As a society we must measure the success of our investments not only on the financial returns, but also on the wealth and opportunities they deliver for all
Slurry is a small village in South Africa’s North Western Province.
It is the most desperate place I have visited. Situated in the shadow of a huge cement factory, the village derives its name from the mixture of water, cement and chemical additives known as slurry.
Near the village’s dilapidated church, miniature mounds of earth tell a story that official statistics cannot: what infant mortality looks like in real life.
Visiting Slurry in 2008 confirmed a suspicion I had held for much of the 20 years I spent building financial service businesses but which I never formally articulated – capitalism has gone rogue, it isn’t working.
The version of capitalism evangelised by governments, relished by business leaders and taught on MBA courses – where capital and entrepreneurs coalesce to create bountiful wealth and opportunity for those wanting to work hard – was nowhere to be seen in Slurry.
Of the 400 people who called it home, only three worked at the cement factory. The employment opportunities for the remaining 397 were non-existent. It was clear the villagers had none of the tools required to do anything about their lack of food, education or medical services.
Slurry is, of course, everywhere.
For many, the Slurrys of this world are indicative of capitalism’s intrinsic propensity to fuel social injustice.
For others, including myself, it is more about an economic system that is dramatically failing to realise its potential to create wealth, develop new markets and provide opportunity – all those traits necessary for capitalism to secure the support and engagement of the very people on which its future survival depends.
Capitalism, as it stands, is failing to deliver on its own promise of a meritocratic ideal. Despite these failings, I believe global capital markets still offer the potential to achieve what centuries of philanthropy and state-led interventions have failed to do.
So why has philanthropy fallen short? The huge gap between the scale of problems like global poverty and hunger and the resources available to philanthropists has been as big as the gap between rich and poor itself.
In essence philanthropy, or charity, is seen as what we turn to when business-as-usual fails. In health terms, charity is the hospital required to fix what we break when business-as-usual fails.
What we desperately need is a model for Wellness – a model of capitalism that provides everyone with the basic tools and opportunity to succeed.
Three years after my visit to Slurry, I launched Alquity, a responsible investment fund manager, that remains true to capitalism because of – not in spite of – the fact it sets out to tackle inequality in the markets in which it operates. Alquity is based on the key tenant that ‘how we deploy our capital shapes our societies’.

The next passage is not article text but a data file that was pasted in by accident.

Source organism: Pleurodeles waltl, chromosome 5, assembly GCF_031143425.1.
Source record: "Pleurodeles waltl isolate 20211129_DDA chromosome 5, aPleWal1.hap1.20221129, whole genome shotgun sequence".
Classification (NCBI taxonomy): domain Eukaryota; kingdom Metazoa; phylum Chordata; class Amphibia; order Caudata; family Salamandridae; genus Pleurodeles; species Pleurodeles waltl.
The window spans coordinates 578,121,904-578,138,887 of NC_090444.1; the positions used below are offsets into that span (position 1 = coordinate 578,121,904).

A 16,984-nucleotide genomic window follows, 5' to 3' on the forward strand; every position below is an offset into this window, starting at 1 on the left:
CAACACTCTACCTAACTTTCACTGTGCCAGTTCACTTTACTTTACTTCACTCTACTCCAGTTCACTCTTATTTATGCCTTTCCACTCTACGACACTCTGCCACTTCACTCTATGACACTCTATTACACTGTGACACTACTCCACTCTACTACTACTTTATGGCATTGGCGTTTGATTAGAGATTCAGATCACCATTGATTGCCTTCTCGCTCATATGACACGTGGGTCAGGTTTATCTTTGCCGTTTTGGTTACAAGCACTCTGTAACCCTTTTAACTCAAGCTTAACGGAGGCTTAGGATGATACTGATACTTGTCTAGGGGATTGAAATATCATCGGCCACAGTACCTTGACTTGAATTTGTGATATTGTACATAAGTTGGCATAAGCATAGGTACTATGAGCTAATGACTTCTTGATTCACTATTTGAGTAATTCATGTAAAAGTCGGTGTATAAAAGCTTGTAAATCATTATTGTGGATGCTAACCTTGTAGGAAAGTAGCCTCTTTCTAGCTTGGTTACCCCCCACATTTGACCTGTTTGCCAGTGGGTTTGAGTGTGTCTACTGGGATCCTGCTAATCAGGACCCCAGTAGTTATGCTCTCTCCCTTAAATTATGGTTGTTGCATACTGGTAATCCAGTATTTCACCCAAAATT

Public recognition of capitalism’s current failings is driving movements such as the United Nations Sustainable Development Goals which are at the forefront of a global drive to build a more sustainable economy. And there is now a wall of money flooding its way into environment, social and responsible investments known as ESG. And this trend is set to continue with more than $30 trillion moving into the hands of socially aware millennials in the next three decades.
But established, legacy players moving into this space are bringing with them, their fixed assets and fixed mindsets which means they don’t deliver on the real impact.
The recent mainstream industry response has been a flurry of product launches and rampant greenwashing. As investors become more discerning of what ESG and Impact truly means it is heartening to see a growing band of firms that are truly investing with a balanced scorecard.
Global capital markets need to develop reciprocal models of investment. Increasingly investors are seeking out responsible businesses that achieve success sustainably: by looking after their people, their communities and the environment.
As a society we must measure the success of our investments not only on the financial returns, but also on the wealth and opportunities they deliver for all – the antithesis of a “smash and grab”.
Creating healthy, vibrant and inclusive economies in the places we invest makes simple business sense. We believe fund managers can complete a virtuous circle by using part of their revenues to lift up those at risk of being left behind.
Following this pandemic, it is more important than ever for capitalism to get a grip – for its own sake but also for the billions who live in villages like Slurry and who deserve a better tomorrow than today.
Any views expressed in this opinion piece are those of the author and not of Thomson Reuters Foundation.